Clean-Eating Buyer's Guide to Chicken

From organic chicken to free-range chicken, learn how to buy poultry that meets your healthy standards.

Going to the grocery store and trying to buy chicken can be confusing. The following guide can help you interpret all the labels so you can choose poultry that is fresh and free of unwanted additives and raised using standards for sustainability and humane treatment that you're looking for.


Pictured Recipe: Grilled Chicken with Red Pepper-Pecan Romesco Sauce

What to Look for When Buying Chicken

1. The best way to ensure you're buying the freshest poultry is to look at the fat—it should be white to deep yellow, never gray or pale. Make sure the package is well wrapped and leak-free.

2. Check the label carefully to avoid poultry that has been "enhanced" with an added sodium solution—it's higher in sodium than those without added solution. The word "natural" on the label does not guarantee a non-enhanced product. To determine if poultry is enhanced, scan the ingredients on the label for any added solution that is not plain water.

3. Refrigerate or freeze poultry as soon as possible after purchase. If refrigerating, be sure to cook it or freeze it by the "use by" date on the package. If you're freezing poultry for longer than two weeks, make sure it is wrapped tightly, either in a vacuum-sealed package, heavy-duty foil, freezer paper or in a freezer bag. Frozen poultry should be defrosted in the refrigerator, never at room temperature, to prevent bacterial growth.

What Do Package Labels Mean?

Free-Range Chicken

While it might seem to imply more, this USDA-regulated term means only that the birds are granted access to the outdoors.

Certified Organic Chicken

This USDA-regulated term means that all feed must be certified organic: no synthetic fertilizers or pesticides, animal by-products or other additives. Certified organic chicken must also meet "free-range" criteria.

Raised Without Antibiotics

This term indicates that the birds were raised without antibiotics for health maintenance, disease prevention or treatment of disease. Medications not classified as antibiotics may still be used.

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Pictured Recipe: Chicken, Arugula & Butternut Squash Salad with Brussels Sprouts

No Hormones

The USDA prohibits the use of hormones in poultry, so while the label "hormone-free" is accurate, it doesn't set one poultry product apart from another.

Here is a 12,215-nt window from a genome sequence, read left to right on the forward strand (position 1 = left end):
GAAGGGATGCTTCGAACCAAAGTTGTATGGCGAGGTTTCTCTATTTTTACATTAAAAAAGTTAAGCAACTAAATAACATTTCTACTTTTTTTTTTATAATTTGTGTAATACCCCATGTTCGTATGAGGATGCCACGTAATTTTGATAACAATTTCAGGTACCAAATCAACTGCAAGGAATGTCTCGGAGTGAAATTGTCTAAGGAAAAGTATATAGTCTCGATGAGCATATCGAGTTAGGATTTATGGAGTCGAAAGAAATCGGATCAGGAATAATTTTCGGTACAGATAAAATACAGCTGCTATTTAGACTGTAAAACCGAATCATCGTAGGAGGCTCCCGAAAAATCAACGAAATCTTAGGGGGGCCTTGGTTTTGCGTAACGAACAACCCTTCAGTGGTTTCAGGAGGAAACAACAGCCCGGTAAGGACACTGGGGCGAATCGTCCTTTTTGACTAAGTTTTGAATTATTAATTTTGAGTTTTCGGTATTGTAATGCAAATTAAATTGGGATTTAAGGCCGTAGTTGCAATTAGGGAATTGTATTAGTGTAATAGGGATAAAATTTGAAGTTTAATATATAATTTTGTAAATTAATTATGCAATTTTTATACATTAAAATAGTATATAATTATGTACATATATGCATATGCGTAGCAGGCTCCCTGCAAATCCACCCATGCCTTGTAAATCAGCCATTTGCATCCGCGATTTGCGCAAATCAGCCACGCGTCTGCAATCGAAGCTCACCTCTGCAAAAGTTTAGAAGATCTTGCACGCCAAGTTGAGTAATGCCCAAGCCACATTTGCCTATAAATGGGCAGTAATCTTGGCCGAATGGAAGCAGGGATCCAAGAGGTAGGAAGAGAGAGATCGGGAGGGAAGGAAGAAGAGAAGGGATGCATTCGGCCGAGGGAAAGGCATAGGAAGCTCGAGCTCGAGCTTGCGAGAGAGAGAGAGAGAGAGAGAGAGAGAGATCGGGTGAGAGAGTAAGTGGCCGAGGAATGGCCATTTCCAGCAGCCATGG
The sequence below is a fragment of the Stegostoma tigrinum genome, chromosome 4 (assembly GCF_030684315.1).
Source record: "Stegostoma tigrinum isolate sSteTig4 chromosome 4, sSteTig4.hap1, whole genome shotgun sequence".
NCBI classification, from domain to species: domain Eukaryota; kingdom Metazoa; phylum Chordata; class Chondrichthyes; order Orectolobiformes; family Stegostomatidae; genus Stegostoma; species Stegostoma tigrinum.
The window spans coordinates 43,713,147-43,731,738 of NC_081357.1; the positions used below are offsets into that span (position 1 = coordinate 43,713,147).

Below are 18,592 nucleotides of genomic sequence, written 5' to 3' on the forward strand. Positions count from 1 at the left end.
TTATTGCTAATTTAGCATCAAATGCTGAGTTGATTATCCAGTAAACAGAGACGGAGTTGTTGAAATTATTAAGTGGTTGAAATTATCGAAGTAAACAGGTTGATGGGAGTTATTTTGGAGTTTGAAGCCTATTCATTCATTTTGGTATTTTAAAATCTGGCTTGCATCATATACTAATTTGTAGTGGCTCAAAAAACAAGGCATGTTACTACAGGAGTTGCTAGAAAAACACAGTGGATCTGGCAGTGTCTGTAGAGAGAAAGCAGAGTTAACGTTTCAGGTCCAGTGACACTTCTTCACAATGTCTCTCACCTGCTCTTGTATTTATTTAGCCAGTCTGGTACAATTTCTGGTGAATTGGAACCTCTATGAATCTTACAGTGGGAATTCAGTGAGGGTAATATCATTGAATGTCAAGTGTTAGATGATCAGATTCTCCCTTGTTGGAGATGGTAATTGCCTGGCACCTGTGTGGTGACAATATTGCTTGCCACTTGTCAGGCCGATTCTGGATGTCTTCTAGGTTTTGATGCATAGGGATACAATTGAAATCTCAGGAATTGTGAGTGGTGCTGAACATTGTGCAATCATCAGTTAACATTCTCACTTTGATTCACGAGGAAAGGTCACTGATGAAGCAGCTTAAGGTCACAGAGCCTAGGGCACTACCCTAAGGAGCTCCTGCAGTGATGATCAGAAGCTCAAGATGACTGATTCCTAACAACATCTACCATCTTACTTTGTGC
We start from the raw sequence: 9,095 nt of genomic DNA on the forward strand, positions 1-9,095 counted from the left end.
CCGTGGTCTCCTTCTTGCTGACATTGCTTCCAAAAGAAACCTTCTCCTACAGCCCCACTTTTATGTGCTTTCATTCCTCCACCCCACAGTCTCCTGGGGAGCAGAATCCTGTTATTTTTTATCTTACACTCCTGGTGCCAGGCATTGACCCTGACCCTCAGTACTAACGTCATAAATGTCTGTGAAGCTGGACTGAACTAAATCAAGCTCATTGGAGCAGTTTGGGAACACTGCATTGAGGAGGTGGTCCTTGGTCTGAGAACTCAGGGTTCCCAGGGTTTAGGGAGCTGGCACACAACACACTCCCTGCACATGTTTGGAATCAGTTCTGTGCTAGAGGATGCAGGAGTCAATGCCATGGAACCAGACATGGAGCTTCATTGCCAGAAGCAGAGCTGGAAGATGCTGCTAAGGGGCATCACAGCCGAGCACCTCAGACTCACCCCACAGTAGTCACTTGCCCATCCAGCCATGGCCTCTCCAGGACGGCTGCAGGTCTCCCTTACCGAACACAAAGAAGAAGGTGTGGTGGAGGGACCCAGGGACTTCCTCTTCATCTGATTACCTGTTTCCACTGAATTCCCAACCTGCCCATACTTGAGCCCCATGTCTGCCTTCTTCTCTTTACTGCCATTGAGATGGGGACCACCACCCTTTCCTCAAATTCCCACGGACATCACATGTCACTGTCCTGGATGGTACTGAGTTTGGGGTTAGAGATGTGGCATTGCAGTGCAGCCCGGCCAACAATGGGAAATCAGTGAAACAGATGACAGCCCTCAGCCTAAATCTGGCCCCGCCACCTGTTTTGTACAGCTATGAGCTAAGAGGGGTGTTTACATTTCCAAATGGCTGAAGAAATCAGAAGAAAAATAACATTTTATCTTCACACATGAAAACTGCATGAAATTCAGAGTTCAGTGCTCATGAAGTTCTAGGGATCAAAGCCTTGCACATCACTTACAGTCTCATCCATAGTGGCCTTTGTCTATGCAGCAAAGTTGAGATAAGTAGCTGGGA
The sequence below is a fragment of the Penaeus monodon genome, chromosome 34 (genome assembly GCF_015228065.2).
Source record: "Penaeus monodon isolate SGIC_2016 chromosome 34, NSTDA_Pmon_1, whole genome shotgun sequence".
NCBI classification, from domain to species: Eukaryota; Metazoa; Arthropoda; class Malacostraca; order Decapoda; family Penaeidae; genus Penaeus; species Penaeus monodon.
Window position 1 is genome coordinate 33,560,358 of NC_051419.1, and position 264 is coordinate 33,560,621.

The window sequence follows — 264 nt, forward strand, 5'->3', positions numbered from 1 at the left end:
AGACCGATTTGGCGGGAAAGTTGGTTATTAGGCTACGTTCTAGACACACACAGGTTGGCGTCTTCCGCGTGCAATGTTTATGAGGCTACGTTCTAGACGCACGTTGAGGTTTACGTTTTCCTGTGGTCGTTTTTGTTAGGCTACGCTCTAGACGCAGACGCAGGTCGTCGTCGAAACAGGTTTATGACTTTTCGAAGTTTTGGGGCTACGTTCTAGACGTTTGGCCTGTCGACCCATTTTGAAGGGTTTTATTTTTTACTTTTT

One of the most widely used labels, the term means that no additives or preservatives were introduced after the poultry was processed (although certain sodium-based broths can be added; read the ingredients on the package label if this is a concern). "Natural" has absolutely nothing to do with standards of care, type and quality of feed or administration of medications.

Vegetarian-Fed or All-Vegetable Diet

The birds were fed a diet containing no animal products. This is a controversial practice because chickens and turkeys are not naturally vegetarian, and poultry feed usually includes some meat and poultry by-products. Also, the birds naturally like to forage for insects when they are able.

Percent Retained Water

To control pathogens like Salmonella, producers must quickly lower the temperature of meat during processing. Most do this by immersing the slaughtered birds in a cold bath, which causes them to absorb water. The USDA requires producers to list the maximum amount of water that may be retained.

Roast Chicken & Sweet Potatoes

Pictured Recipe: Roasted Chicken & Sweet Potatoes

Air-Chilled Chicken

Some producers lower the temperature of meat during processing using an extremely cold blast of air. This process does not result in any retained water.

Certified Humane Raised & Handled

Overseen by the nonprofit group Humane Farm Animal Care (, this label ensures the birds received certain basic standards of care and were encouraged to engage in natural behaviors, such as perching, pecking and scratching, and foraging for food in their bedding. If also labeled "Free-Range" or "Pasture-Raised," the birds must have been raised to these standards as well.

Farm-Raised Chicken

This is not a regulated label, so it can technically be used on almost any poultry products.

Pasture-Raised Chicken

This is not a regulated label, but Humane Farm Animal Care has created a standard for the term that it guarantees. Birds must be outdoors year-round, with access to housing where they can go inside to protect themselves from predators or extreme weather

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